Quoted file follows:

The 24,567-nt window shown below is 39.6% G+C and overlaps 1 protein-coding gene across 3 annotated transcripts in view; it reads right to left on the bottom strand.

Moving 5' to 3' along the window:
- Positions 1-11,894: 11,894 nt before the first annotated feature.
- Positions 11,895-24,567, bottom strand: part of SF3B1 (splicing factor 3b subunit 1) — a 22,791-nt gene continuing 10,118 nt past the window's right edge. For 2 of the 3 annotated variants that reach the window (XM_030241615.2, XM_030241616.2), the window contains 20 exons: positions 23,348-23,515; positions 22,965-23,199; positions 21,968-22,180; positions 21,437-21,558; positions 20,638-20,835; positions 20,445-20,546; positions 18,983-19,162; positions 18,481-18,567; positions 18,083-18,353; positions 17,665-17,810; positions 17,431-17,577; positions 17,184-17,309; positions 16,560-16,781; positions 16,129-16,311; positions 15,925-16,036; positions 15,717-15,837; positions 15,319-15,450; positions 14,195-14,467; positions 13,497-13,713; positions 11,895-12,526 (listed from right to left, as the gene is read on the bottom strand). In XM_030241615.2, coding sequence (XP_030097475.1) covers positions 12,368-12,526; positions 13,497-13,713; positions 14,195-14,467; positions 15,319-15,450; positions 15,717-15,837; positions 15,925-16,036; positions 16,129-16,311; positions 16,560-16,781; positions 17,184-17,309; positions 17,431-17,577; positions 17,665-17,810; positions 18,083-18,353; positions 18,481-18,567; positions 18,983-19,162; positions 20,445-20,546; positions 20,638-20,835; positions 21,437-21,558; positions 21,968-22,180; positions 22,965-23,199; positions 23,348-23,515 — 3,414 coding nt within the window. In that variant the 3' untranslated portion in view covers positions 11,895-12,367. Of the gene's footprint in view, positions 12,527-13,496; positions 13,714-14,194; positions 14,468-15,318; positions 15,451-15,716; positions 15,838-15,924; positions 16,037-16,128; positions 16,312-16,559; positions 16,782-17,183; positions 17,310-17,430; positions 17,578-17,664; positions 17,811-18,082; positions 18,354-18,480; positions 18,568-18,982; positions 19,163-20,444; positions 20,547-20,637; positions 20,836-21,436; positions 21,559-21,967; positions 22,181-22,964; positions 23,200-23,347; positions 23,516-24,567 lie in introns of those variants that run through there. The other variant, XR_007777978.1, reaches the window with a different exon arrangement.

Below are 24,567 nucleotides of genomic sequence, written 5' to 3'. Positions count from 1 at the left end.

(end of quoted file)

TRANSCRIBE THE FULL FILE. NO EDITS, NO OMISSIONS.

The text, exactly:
The 24,567-nt window shown below is 39.6% G+C and overlaps 1 protein-coding gene across 3 annotated transcripts in view; it reads right to left on the bottom strand.

Moving 5' to 3' along the window:
- Positions 1-11,894: 11,894 nt before the first annotated feature.
- Positions 11,895-24,567, bottom strand: part of SF3B1 (splicing factor 3b subunit 1) — a 22,791-nt gene continuing 10,118 nt past the window's right edge. For 2 of the 3 annotated variants that reach the window (XM_030241615.2, XM_030241616.2), the window contains 20 exons: positions 23,348-23,515; positions 22,965-23,199; positions 21,968-22,180; positions 21,437-21,558; positions 20,638-20,835; positions 20,445-20,546; positions 18,983-19,162; positions 18,481-18,567; positions 18,083-18,353; positions 17,665-17,810; positions 17,431-17,577; positions 17,184-17,309; positions 16,560-16,781; positions 16,129-16,311; positions 15,925-16,036; positions 15,717-15,837; positions 15,319-15,450; positions 14,195-14,467; positions 13,497-13,713; positions 11,895-12,526 (listed from right to left, as the gene is read on the bottom strand). In XM_030241615.2, coding sequence (XP_030097475.1) covers positions 12,368-12,526; positions 13,497-13,713; positions 14,195-14,467; positions 15,319-15,450; positions 15,717-15,837; positions 15,925-16,036; positions 16,129-16,311; positions 16,560-16,781; positions 17,184-17,309; positions 17,431-17,577; positions 17,665-17,810; positions 18,083-18,353; positions 18,481-18,567; positions 18,983-19,162; positions 20,445-20,546; positions 20,638-20,835; positions 21,437-21,558; positions 21,968-22,180; positions 22,965-23,199; positions 23,348-23,515 — 3,414 coding nt within the window. In that variant the 3' untranslated portion in view covers positions 11,895-12,367. Of the gene's footprint in view, positions 12,527-13,496; positions 13,714-14,194; positions 14,468-15,318; positions 15,451-15,716; positions 15,838-15,924; positions 16,037-16,128; positions 16,312-16,559; positions 16,782-17,183; positions 17,310-17,430; positions 17,578-17,664; positions 17,811-18,082; positions 18,354-18,480; positions 18,568-18,982; positions 19,163-20,444; positions 20,547-20,637; positions 20,836-21,436; positions 21,559-21,967; positions 22,181-22,964; positions 23,200-23,347; positions 23,516-24,567 lie in introns of those variants that run through there. The other variant, XR_007777978.1, reaches the window with a different exon arrangement.

Below are 24,567 nucleotides of genomic sequence, written 5' to 3'. Positions count from 1 at the left end.